The third scheme is the preferred option by the architects. This option creates the most visual and physical variety in the tower designs. The tower facades have multiple articulations at various levels, which facilitate in unique massings throughout the structures. While these articulations create sections of the towers, they are consistent in their design which visually ties them together as one complete building.
At these articulation points, the architects plan to implement the building amenity program, which include things like terraces, solariums, lounges, decks, libraries, and more. For residents, this spreading out of amenities throughout the buildings could be a wonderful feature.
Meanwhile, the podium is less emphasized in this scheme. Western tower will sit atop the podium and will horizontally connect to the eastern tower. However, the eastern tower essentially stands on its own reaching the street level.
Like Scheme 2, parking is located below ground and retail is maximized at the street. Meanwhile, to further distinguish the buildings beyond massing and articulation, the architects have proposed some rooftop features that will add flare and visual interest amongst the skyline.
The floor plans of the Scheme 3 show a variety of residential unit sizes and forms. Units will range from studios to two-bedrooms mixed throughout all of the structures and floors. Two primary retail spaces would be located on the ground floor. The largest retail space is planned for Minor Ave, but a significant retail space would also be focused on the Stewart St side. Between these frontage spaces, a lobby and lounge area would be situated for the residential uses. Also worth noting, garage parking access will be located at the rear of the building via the alleyway connecting Stewart St to Virginia St.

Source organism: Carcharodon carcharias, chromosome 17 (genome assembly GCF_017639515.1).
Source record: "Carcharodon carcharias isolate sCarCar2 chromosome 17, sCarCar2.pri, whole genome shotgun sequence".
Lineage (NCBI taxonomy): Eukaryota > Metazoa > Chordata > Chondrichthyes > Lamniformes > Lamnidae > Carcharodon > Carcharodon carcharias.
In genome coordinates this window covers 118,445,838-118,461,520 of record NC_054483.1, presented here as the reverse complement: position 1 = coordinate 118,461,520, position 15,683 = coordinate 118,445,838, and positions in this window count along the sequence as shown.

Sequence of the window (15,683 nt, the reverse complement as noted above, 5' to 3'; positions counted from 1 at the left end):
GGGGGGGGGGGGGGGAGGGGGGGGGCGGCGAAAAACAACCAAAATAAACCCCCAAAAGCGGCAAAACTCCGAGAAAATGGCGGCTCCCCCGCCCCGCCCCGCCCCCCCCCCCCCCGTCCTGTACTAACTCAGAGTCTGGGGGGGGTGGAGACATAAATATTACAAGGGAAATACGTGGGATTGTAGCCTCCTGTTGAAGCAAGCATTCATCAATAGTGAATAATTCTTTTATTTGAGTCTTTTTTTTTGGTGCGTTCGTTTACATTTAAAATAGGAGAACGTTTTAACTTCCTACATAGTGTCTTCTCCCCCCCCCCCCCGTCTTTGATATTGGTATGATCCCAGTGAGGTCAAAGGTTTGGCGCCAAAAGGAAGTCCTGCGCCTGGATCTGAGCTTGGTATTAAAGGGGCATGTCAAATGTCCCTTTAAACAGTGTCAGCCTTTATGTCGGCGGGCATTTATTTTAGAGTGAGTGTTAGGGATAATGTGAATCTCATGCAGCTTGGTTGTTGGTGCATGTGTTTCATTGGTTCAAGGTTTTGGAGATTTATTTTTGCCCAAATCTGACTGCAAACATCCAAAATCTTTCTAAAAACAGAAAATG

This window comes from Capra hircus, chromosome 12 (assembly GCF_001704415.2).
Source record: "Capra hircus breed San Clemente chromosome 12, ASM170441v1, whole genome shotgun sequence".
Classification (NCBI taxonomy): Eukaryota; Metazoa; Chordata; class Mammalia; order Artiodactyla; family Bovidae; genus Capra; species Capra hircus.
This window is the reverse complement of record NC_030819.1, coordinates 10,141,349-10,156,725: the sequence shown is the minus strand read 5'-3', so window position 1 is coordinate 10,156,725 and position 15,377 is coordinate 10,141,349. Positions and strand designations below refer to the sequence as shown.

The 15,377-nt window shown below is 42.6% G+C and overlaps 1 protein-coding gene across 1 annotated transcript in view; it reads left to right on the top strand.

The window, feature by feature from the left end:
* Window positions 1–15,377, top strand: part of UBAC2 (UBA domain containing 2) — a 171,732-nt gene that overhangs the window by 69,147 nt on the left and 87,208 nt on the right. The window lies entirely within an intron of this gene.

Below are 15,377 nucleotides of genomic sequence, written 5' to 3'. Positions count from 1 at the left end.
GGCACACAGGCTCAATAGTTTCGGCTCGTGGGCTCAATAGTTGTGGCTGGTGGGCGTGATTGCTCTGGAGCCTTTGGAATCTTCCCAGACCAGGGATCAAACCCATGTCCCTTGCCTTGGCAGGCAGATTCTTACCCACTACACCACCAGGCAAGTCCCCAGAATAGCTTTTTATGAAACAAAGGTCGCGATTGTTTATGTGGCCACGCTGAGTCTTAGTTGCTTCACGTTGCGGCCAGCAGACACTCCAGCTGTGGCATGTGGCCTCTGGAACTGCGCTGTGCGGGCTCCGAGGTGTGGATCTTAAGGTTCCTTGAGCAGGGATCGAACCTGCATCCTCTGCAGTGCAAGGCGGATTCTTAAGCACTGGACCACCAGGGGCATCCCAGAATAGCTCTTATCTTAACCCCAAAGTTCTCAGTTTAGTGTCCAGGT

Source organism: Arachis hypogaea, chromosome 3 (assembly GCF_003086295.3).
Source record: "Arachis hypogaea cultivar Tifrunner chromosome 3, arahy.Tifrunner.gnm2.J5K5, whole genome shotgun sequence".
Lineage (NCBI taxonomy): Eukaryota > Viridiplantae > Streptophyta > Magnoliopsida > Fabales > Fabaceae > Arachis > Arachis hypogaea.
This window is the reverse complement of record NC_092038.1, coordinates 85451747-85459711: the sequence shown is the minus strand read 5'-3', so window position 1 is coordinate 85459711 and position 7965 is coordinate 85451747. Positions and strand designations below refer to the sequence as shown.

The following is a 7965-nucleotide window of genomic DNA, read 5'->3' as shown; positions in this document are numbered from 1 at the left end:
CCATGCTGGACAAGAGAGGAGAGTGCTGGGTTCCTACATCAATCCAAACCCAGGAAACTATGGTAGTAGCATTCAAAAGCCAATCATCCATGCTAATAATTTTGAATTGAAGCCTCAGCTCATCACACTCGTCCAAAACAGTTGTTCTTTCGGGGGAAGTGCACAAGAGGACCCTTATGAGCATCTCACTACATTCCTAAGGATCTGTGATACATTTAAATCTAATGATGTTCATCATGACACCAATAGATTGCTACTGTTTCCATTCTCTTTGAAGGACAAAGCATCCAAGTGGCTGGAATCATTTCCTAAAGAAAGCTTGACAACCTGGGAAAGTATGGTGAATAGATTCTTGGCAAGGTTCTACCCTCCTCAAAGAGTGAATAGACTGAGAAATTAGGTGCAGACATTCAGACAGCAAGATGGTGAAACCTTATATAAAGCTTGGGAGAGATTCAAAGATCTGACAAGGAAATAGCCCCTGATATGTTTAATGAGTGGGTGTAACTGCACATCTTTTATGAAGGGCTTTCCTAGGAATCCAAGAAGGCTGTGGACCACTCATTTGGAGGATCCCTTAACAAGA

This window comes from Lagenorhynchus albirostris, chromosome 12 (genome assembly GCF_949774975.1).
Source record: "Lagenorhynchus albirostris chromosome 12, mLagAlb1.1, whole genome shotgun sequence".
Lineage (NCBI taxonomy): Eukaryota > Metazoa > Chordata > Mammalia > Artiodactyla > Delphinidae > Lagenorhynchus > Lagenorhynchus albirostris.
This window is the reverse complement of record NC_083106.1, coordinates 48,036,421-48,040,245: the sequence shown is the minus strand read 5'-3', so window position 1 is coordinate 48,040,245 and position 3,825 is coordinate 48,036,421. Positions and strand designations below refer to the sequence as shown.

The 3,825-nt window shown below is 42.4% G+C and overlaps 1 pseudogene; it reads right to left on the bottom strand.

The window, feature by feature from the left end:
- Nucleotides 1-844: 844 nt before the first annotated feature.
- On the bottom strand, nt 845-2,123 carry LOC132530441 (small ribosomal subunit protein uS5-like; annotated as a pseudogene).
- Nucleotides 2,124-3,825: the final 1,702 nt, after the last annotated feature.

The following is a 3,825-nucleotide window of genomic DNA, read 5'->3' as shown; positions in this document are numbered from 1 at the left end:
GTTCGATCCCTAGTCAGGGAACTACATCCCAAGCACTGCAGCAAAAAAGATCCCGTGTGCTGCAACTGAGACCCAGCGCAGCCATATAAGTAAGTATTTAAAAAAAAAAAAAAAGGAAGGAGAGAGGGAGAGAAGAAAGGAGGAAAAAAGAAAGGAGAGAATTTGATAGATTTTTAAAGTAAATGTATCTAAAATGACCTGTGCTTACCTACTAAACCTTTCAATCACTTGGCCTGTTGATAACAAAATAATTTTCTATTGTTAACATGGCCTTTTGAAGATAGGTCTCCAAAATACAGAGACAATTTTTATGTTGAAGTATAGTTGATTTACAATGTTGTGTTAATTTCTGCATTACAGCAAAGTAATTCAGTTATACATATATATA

Streets throughout the Denny Triangle are substandard with most lacking adequate pedestrian facilities for amount of today’s foot traffic and very poor planter strips. All proposals of Crescent Heights would greatly improve the public realm. Sidewalks would be extended from 4 feet to 6 feet on Minor Ave while Stewart St would see sidewalks go from 4 feet to 10 feet. The two mature trees on Stewart St will be retained within an improved set of planter strips. New trees will be planted along Minor Ave to enhance the frontage landscaping there and provide amenities to residents and passerby. A curb bulb will also be deployed at the northeast corner of the site match a planned one at … This should slow traffic down and provide some ease to pedestrians crossing.
How To Get Involved
If you’re interested in attending the community design review meeting for this project, you can do so tonight. The Downtown Design Review Board will meet at City Hall in the Bertha Landes Room, located at 600 Fifth Avenue. The design review meeting begin promptly at 7pm. Alternatively, if you wish submit comments in written form, you can do so by e-mailing Garry Papers, Project Planner, at Garry.Papers@seattle.gov and the Department of Planning and Development (DPD) at PRC@seattle.gov.
For more design review materials and upcoming meetings, see DPD’s design review page.
Stephen is a professional urban planner in Puget Sound with a passion for sustainable, livable, and diverse cities. He is especially interested in how policies, regulations, and programs can promote positive outcomes for communities. With stints in great cities like Bellingham and Cork, Stephen currently lives in Seattle. He primarily covers land use and transportation issues and has been with The Urbanist since 2014.